Did you just switch jobs? If so, this is probably a busy and exciting time. You have to adjust to your new company and role and possibly change your daily routine. You might have even accepted a job in a new part of the country or in a brand-new industry. Switching jobs can be stressful and chaotic, but it’s also a common part of today’s economy.
One thing you may have forgotten during the transition is to make a decision about your 401(k) at your old company. Your balance likely includes your contributions, investment growth and possibly even vested employer contributions.
Of course, there’s nothing saying you have to do anything with it. In many plans, you have the ability to keep funds in the plan even if you’re no longer an employee. However, as you switch jobs throughout your career, it may become difficult to keep track of a trail of old 401(k) balances.
What should you do? There’s no solution that is right for everyone. You have a few options available. Review the choices below and compare them with your own needs and goals.
One option you always have is to withdraw the funds from the plan and simply take the distribution as cash. That may be a tempting option. After all, you could have a significant amount of money as a lump sum.
However, there are a couple of reasons you might not want to do that. The first is taxes. A 401(k) plan is tax-deferred, meaning you don’t pay taxes on earnings in the plan until you take a distribution. If you withdraw the funds from your plan, you have to pay taxes on all of your growth in the current year. That could be a significant tax bill, and it could even push you into a higher bracket.
Also, if you’re under age 59½ you may have to pay an early distribution penalty. Your 401(k) plan is designed specifically for retirement. Funds taken before 59½ are considered pre-retirement distributions, meaning they’re not allowed under the plan’s tax rules. That penalty is usually assessed on your tax return for the current year.
A full distribution from your plan may be tempting because it puts cash in your pocket. However, it can also create a significant amount of taxes and penalties.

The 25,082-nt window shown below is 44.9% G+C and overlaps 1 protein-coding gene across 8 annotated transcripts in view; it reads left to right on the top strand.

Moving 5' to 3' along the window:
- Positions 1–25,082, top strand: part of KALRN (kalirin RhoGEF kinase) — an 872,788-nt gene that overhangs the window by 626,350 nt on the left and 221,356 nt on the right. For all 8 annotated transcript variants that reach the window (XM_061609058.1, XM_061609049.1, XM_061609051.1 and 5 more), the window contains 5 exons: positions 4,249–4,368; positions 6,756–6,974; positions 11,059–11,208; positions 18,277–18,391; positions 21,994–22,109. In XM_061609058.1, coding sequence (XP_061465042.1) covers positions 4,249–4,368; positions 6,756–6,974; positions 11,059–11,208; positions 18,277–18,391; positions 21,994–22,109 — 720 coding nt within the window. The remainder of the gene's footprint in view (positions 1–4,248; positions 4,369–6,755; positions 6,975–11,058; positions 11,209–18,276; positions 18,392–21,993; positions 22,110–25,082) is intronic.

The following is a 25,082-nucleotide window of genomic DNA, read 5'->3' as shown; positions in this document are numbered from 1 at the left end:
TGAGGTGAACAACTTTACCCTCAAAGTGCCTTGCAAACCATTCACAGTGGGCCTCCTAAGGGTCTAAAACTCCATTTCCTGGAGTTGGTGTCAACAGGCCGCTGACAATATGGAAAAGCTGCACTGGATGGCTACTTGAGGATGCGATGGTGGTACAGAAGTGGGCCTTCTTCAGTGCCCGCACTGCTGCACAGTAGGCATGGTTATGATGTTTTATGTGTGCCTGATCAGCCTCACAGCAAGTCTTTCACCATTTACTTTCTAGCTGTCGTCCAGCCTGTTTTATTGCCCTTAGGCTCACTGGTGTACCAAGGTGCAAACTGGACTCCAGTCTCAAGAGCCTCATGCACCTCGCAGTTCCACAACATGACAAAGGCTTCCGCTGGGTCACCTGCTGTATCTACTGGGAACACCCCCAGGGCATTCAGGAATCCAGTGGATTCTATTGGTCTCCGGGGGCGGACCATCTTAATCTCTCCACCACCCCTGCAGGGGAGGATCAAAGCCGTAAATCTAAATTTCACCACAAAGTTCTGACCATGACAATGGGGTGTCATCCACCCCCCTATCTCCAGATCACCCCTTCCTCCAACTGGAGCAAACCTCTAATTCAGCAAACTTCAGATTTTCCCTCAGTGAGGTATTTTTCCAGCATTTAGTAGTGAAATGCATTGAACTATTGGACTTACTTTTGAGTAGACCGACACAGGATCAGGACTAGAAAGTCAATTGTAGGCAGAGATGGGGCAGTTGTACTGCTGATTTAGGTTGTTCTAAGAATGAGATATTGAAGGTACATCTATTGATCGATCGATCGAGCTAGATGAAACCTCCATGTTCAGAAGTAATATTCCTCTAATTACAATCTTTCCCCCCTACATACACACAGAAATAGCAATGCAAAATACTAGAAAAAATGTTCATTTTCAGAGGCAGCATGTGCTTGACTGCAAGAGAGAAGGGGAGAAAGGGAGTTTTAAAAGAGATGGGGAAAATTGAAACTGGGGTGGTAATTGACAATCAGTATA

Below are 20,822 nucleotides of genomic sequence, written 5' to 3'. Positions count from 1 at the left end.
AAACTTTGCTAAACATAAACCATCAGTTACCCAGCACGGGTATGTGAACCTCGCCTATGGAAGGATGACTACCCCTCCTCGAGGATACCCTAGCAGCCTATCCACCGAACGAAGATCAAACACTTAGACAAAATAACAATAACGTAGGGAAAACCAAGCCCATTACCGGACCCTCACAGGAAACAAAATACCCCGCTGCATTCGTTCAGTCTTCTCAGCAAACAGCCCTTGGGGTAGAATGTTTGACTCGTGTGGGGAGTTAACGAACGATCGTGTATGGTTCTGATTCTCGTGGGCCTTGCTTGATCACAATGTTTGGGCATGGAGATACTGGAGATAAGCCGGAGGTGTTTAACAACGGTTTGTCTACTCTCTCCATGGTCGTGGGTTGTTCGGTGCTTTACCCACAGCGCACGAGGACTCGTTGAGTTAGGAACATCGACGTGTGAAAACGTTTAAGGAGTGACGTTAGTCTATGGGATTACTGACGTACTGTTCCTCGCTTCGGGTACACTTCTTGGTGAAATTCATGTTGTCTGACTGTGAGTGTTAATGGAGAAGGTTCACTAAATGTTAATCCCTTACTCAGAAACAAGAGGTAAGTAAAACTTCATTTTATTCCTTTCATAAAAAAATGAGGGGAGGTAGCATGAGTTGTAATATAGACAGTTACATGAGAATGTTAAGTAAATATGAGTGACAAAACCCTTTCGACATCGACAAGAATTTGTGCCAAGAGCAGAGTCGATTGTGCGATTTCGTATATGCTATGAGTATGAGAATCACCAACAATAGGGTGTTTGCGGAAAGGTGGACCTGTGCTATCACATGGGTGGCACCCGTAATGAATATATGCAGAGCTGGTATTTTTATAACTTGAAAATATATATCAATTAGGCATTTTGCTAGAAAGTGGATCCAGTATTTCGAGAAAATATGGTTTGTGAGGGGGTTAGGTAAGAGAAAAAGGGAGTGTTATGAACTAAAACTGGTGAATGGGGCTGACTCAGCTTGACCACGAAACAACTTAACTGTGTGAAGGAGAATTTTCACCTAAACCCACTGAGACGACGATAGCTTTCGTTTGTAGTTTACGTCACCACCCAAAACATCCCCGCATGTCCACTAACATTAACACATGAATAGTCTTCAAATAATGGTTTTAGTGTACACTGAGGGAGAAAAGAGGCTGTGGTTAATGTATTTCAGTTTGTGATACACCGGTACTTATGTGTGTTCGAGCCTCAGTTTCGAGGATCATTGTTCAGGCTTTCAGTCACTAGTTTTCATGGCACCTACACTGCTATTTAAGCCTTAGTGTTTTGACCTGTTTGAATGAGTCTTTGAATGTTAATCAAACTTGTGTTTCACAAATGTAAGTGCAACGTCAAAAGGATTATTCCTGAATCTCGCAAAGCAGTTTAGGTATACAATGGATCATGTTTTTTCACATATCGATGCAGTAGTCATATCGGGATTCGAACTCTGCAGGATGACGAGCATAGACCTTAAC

Roll it into the 401(k) plan at your new job.
If your new employer offers a 401(k) plan, you may have the option to simply roll the balance from the old plan over to the new one. Doing this allows you to avoid the taxes and penalties, because it’s not technically a distribution. The money never hits your hands or your bank account. Rather, it goes straight from the old plan administrator to the new one.
The benefit of doing this is mainly simplicity. You keep everything in one 401(k) account, which may be helpful for management and tracking. Your plan administrator or human resources department at your new employer should be able to help you with this.
Roll it into an IRA.
Finally, you can also roll your balance into an IRA. Again, the funds are transferred directly from the old 401(k) to your IRA custodian. Since an IRA has the same tax treatment as a 401(k), you avoid all penalties and taxes in the process.
There are several benefits to rolling 401(k) funds into an IRA. One is that you may have more investment options in the IRA plan than in your 401(k). Another is that the IRA isn’t tied to your job, so if you switch employers again, you won’t have to address these funds. You can even roll additional 401(k) plans into the same IRA as you make job changes in the future.
Not sure what to do with your old 401(k)? Let’s discuss it. Contact us at Gregory Financial. We can analyze your needs and objectives and make a recommendation so you can make an informed decision. Let’s connect today.
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